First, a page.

November 18 2017, Mindfulness Centre, Dublin, 10-5pm
‘the future belongs to those who believe in the beauty of their dreams’
Whatever age we are, we all aspire to live with meaning and joy. Much of our satisfaction comes from finding a balance between being true to what brings us pleasure, and giving the best of ourselves in ways that matter. The theme of Calling unites these possibilities, encouraging us to attune to what matters the most to us, and find ways to manifest it in the world. Because of this, refreshing and deepening our connection with calling can be a precious ally in creating happy, fulfilling futures.
On this workshop, we devote a day to deepening our connection with Calling. For some of us that will be to refine our sense of a particular calling; for others to regain a sense of purpose; and for some to stumble upon or clarify a purpose we have missed or underappreciated. Whatever we bring to the day, each of us will be supported in clarifying our inner visions and uncovering our hunches and instincts about what matters most to us now.
We will draw on ideas from James Hillman – who wrote an exceptional book on calling in The Soul’s Code – John Dewey – who had a rounded understanding of the breadth and multiplicity of our Callings, psychoanalyst Christopher Bollas who had a rich understanding of our creativity and uniqueness as a ‘force of destiny’, and the Japanese concept of Ikigai. These voices invite us to rediscover the territory of calling in a rch, open way. You’ll find a link here to an article I wrote on Calling as an Ally for Inside Out. We will look at the theme from a variety of angles, fleshing out the unique ways that Calling speaks to us.
We will work in a safe, supportive and confidential way, attempting to shed fresh light on each of these themes. Through a blend of theoretical input, inquiry exercises, brief meditations, and group engagement, each person will be supported to make fresh contact with how these issues affect them, and re-orient their sense of meaning and purpose. The emphasis will be on exploring this territory from an embodied, available presence. We aim to deepen our understanding of what has spoken to us in our quietest moments, and to clarify what is most vital in our lives and worthy of energy and commitment. Certificates of attendance are available on request. Max participants 16.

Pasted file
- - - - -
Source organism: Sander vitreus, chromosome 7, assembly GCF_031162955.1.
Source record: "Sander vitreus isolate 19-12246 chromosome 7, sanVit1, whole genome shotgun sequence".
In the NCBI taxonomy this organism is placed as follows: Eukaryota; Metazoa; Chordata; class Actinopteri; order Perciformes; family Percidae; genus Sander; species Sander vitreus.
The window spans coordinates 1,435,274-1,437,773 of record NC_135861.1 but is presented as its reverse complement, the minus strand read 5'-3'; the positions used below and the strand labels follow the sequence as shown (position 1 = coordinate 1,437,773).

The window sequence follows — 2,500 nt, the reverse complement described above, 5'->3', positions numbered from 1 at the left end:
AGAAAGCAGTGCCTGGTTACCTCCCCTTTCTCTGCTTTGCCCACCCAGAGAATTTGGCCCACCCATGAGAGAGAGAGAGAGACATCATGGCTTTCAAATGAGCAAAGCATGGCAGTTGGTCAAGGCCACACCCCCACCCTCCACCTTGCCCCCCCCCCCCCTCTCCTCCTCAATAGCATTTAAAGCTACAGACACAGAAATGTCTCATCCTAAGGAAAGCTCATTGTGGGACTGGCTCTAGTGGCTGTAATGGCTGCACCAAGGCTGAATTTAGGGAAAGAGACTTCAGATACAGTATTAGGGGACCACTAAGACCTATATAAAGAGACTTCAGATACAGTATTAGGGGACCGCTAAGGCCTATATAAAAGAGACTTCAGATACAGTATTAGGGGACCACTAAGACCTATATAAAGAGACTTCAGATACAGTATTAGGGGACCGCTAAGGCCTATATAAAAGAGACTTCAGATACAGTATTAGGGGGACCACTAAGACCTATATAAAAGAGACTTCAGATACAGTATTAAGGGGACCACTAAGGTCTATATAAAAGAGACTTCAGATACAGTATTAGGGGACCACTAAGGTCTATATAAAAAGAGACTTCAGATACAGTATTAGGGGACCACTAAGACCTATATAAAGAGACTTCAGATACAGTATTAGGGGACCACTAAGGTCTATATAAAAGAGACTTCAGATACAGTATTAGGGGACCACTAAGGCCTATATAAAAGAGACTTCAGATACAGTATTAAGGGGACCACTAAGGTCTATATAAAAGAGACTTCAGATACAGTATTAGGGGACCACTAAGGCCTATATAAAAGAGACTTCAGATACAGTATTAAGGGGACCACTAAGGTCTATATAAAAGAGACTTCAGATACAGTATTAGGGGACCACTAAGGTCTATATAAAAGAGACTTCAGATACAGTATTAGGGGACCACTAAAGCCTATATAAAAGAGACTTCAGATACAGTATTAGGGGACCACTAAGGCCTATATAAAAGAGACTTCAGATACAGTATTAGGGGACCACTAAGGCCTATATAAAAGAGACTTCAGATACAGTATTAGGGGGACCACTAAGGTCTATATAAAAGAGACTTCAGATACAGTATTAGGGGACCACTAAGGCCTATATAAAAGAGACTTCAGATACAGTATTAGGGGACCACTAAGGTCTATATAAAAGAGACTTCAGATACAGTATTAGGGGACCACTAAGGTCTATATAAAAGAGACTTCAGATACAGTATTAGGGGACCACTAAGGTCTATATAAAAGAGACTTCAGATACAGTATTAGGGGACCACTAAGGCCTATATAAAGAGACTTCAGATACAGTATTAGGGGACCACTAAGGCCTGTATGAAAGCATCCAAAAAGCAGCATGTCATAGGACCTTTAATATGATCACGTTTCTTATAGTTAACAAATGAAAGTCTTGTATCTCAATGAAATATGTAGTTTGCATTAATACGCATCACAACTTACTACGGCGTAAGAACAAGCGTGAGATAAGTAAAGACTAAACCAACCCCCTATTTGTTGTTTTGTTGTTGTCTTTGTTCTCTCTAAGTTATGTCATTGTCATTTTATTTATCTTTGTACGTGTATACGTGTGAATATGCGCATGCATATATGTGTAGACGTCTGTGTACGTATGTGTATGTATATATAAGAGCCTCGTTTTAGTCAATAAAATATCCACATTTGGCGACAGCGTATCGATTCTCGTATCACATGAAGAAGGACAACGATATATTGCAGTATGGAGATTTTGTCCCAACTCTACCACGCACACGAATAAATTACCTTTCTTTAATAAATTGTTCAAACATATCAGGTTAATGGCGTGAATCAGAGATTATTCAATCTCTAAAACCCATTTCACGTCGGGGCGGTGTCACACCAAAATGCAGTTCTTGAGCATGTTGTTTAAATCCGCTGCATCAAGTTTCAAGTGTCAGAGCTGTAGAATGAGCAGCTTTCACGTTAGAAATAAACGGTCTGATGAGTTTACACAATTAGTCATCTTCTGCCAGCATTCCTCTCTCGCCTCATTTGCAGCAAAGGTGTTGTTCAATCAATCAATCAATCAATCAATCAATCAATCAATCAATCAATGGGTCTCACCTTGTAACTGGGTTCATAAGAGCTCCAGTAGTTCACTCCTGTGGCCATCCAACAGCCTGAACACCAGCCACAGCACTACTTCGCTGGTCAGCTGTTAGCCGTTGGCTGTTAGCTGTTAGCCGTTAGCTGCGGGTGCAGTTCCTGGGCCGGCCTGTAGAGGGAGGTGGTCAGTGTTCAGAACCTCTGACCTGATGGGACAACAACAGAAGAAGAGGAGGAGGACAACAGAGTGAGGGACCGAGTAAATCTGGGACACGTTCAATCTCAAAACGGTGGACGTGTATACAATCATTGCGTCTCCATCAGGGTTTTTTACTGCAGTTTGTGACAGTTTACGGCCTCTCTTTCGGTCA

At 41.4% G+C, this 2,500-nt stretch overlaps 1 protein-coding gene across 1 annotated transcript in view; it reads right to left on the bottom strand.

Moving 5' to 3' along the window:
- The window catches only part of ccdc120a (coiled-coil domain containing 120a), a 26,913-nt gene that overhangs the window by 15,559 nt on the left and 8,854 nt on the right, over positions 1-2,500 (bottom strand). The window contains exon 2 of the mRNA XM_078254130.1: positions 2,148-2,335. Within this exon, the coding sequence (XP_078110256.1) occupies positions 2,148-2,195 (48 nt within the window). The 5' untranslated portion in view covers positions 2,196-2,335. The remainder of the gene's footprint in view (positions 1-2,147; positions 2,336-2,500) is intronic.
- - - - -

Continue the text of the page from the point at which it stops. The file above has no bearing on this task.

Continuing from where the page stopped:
Emma Philbin Bowman was born in Dublin in 1969 and educated at Newpark Comprehensive School. She holds a First Class Honours Degree from UCD in Philosophy and English Literature, where she was also awarded several scholarships. After a number of years working as a teacher, writer and gardener, she spent time living and working at Gaia House Meditation Centre in Devon before training as a psychotherapist at the Institute for Creative Counselling in DunLaoghaire, Co Dublin. Since then she has undertaken several further formal and informal psychotherapy and meditative trainings, and is profoundly influenced by the Buddhist and Advaita traditions. She has sat many meditation retreats and attended many satsang teachings over the past twenty five years. She has also trained as a Mindfulness Teacher.
Emma has worked as a psychotherapist in private practice in Dublin for the past 10 years and as a Counsellor with students at Dublin City University for the past six years. She lectures at UCD on the MSc in Mindfulness and with The Mindfulness Centre in Pembroke St. She is writing about and has a special interest in the depth and vitality obscured by sadness, and is passionate about sharing the transformative and healing potential of relational inquiry in a peer practice context.
In her work as a psychotherapist, she is strongly influenced by both the British Independent Tradition (Winnicott, Bollas etc), Self-Psychology, Attachment Theory, and Buddhist and Meditative perspectives on human experience. Although not formally trained in body work, she sees the body as an essential ally and resource in the therapeutic process.
In recent years, she has focused intensively on contemporary approaches to spirituality which emphasize psychological integration alongside an appreciation of Being, Presence and Emptiness. She is an ongoing student of the Diamond Approach (Scandinavia) for the past several years, and over the past three years has undertaken several ongoing trainings with contemporary mystic, Thomas Hubl. She has also worked extensively with Eugene Gendlin’s Focusing.